" It was ten years later, when at last I saw my chance. I had been prospecting for some rich Americans at a point that I believed to be within at most four days' ride of the Indian's rancho. I was working some twenty odd peones and had been left in full control. The prospect looked more and more dubious and I had no mind to continue. Neither had I a mind to throw up the sponge. The story of the lost `Naranjal' haunted me. I thought of it by day and at last one night, in a dream, I saw as plain as I see you, the old hacienda with the orange trees growing all about it. The next day I picked out four of my best men, took what money I had on hand and prepared to hit the trail. Of course I did wrong to go without consulting my employers, but I had `El Naranjal' on the brain. Besides I felt sure of success. After we had fairly started, I began to feel anxious about my old Indian. Was he living after all these years? I wondered.
    " The journey proved longer than I had figured on, but the night of the fifth day, just as I was wondering if I could have missed the trail, I saw the familiar rancho. I went to the door with a beating heart and was met by a middle-aged man, whom I saw at once was too young to be my former friend. He proved to be his brother, and said the aged Indian had been dead several years, though he could not tell how many. I spent the night at the rancho and in course of conversation touched on old mines, but he professed the densest ignorance regarding them. At last I asked him point blank if his brother had never told him of his discovery, adding that he had not only told me of it, but offered to direct me to the place. For a second he eyed me suspiciously. Then going to the old chest, which I re-membered only too well he took from it a small, black flask and holding it up before me, asked if it was mine. For a moment I was puzzled. Then like a flash it came to me, that I had given the old Indian what little liquor it contained on leaving him. I answered that it had once been mine, but that I had given it to his brother. At that he became voluble for an Indian. He said his brother had always looked for my return and had talked of me to the last, instructing him, in case I did come, to go with me to the peak of the mountain, and show me the old trail. I was wild to be off and finally persuaded him to start with us the next morning.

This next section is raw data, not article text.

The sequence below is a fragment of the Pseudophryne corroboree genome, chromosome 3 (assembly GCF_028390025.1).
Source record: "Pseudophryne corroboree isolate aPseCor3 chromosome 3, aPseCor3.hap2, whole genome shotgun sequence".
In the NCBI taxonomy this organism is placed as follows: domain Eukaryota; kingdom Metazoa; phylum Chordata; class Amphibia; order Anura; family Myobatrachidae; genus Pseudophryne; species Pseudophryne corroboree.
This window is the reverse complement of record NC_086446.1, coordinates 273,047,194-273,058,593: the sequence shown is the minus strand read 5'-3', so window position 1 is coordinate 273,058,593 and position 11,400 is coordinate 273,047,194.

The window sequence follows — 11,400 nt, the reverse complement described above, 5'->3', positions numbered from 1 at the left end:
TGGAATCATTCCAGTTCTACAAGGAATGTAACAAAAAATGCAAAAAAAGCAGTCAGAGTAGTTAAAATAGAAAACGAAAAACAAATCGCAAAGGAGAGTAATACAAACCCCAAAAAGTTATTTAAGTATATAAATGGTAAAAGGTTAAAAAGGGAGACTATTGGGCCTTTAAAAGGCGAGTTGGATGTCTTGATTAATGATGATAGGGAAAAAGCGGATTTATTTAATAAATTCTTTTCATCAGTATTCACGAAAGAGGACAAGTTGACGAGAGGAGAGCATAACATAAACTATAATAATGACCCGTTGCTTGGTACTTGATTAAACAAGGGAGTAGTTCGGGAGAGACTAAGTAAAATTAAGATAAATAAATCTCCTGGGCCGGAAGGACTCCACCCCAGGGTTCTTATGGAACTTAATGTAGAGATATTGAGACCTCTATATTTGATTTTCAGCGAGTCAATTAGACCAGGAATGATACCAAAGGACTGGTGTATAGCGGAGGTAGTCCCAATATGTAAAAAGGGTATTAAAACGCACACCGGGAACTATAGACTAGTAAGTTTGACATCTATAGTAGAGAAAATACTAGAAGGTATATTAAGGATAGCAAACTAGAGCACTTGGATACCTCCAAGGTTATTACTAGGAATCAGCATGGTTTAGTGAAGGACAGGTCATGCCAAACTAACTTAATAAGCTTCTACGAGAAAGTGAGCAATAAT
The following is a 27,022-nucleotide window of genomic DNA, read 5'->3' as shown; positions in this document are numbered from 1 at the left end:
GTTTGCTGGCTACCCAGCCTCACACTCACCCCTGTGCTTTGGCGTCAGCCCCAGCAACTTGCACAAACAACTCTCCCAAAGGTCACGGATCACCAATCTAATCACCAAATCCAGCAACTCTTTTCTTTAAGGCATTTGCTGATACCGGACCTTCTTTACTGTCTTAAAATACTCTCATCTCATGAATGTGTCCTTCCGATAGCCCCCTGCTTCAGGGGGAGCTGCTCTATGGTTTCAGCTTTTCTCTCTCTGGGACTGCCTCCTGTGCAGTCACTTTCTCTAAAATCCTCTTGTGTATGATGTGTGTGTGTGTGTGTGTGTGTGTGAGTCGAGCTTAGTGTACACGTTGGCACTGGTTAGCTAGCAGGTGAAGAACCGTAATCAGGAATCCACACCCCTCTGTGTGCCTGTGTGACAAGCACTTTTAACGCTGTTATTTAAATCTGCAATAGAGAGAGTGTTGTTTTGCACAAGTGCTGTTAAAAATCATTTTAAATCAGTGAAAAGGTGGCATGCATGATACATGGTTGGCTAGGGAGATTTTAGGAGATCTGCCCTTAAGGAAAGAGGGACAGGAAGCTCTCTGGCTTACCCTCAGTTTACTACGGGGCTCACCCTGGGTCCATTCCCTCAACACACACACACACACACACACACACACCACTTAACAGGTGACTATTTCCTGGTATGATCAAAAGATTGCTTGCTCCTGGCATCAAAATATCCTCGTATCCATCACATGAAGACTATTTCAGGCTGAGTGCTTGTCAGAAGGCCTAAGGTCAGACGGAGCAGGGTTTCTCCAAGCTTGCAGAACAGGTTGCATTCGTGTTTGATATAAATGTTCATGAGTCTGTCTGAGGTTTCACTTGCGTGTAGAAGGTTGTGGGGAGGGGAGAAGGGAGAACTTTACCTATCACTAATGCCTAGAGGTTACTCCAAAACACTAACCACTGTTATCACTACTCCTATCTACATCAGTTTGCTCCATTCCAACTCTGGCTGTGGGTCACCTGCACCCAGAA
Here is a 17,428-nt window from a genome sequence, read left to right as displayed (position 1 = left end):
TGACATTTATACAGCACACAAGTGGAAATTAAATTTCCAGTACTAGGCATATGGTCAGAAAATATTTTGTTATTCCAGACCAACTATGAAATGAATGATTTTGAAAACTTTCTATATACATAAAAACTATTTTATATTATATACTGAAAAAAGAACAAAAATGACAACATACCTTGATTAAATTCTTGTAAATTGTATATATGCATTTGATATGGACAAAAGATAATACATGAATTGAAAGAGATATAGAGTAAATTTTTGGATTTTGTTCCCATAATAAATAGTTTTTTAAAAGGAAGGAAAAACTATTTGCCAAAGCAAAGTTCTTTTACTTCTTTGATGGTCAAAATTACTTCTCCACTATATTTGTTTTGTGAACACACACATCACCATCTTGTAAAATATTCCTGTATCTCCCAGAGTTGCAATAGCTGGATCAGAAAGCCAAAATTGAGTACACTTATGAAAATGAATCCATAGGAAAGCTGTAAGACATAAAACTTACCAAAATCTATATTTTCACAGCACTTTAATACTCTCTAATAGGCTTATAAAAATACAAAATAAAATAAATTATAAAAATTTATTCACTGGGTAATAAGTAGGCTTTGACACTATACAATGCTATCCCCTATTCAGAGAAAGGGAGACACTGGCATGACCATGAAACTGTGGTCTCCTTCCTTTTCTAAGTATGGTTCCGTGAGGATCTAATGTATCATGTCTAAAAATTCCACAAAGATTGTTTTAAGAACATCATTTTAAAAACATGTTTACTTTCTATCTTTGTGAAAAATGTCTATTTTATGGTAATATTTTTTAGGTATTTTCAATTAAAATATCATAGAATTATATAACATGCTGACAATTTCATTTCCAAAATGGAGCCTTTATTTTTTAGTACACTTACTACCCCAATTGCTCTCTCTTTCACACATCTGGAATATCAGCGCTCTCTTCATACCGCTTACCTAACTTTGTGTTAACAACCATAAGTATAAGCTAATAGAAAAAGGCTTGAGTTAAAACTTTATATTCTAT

" It was near sunset the next day when we reached the cone-shaped peak, and the old man got off his mule and began scanning the slope on the other side. At length he gave a satisfied grunt and holding aside the tall grass, pointed to the faint semblance of a trail. I was to follow that trail two or three days, he said, and I should see the hacienda. He then put out his hand. Greatly surprised, I pressed him to pass the night with us; but he steadfastly refused, and with one backward glance, that had in it something of dread, in the direction of the abandoned trail, he bade me ` Godspeed' and disappeared in the darkness. I was too excited to sleep and finally got up and sat by the fire till day-break. We started as soon as it was light and then began one of the hardest jobs I had ever undertaken. It is not always a simple matter to keep on a trail that is in constant use; and when it comes to one that has not been used for half a century or more it is next to impossible. Sometimes we lost it and were an hour beating about in the brush, before we found it again. We had to walk, as the animals were as much at sea as we were; and we frequently had to cut our way through dense growths of chaparral. Sunset found us on a bare ledge of rocks, where the trail disappeared, and there was nothing to do but camp there for the night.